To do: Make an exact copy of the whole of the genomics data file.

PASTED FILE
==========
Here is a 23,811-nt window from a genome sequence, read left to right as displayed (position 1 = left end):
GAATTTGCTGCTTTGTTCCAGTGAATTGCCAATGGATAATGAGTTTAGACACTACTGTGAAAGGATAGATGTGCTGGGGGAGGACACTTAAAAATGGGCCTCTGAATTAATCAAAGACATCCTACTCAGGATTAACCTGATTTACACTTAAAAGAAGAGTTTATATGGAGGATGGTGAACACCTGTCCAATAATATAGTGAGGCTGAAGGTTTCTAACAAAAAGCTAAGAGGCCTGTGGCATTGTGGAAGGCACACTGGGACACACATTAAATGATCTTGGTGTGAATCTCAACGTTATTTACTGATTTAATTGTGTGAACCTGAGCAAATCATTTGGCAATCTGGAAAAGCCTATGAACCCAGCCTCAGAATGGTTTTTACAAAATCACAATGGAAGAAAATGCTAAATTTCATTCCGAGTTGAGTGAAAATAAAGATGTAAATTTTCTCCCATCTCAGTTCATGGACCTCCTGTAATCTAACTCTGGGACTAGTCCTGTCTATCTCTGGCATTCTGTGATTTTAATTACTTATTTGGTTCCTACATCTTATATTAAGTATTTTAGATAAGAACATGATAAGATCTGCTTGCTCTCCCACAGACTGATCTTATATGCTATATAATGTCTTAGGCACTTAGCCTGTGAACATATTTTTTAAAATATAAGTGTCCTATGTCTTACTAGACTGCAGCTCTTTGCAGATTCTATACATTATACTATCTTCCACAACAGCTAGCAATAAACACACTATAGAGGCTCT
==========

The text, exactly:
Here is a 23,811-nt window from a genome sequence, read left to right as displayed (position 1 = left end):
GAATTTGCTGCTTTGTTCCAGTGAATTGCCAATGGATAATGAGTTTAGACACTACTGTGAAAGGATAGATGTGCTGGGGGAGGACACTTAAAAATGGGCCTCTGAATTAATCAAAGACATCCTACTCAGGATTAACCTGATTTACACTTAAAAGAAGAGTTTATATGGAGGATGGTGAACACCTGTCCAATAATATAGTGAGGCTGAAGGTTTCTAACAAAAAGCTAAGAGGCCTGTGGCATTGTGGAAGGCACACTGGGACACACATTAAATGATCTTGGTGTGAATCTCAACGTTATTTACTGATTTAATTGTGTGAACCTGAGCAAATCATTTGGCAATCTGGAAAAGCCTATGAACCCAGCCTCAGAATGGTTTTTACAAAATCACAATGGAAGAAAATGCTAAATTTCATTCCGAGTTGAGTGAAAATAAAGATGTAAATTTTCTCCCATCTCAGTTCATGGACCTCCTGTAATCTAACTCTGGGACTAGTCCTGTCTATCTCTGGCATTCTGTGATTTTAATTACTTATTTGGTTCCTACATCTTATATTAAGTATTTTAGATAAGAACATGATAAGATCTGCTTGCTCTCCCACAGACTGATCTTATATGCTATATAATGTCTTAGGCACTTAGCCTGTGAACATATTTTTTAAAATATAAGTGTCCTATGTCTTACTAGACTGCAGCTCTTTGCAGATTCTATACATTATACTATCTTCCACAACAGCTAGCAATAAACACACTATAGAGGCTCT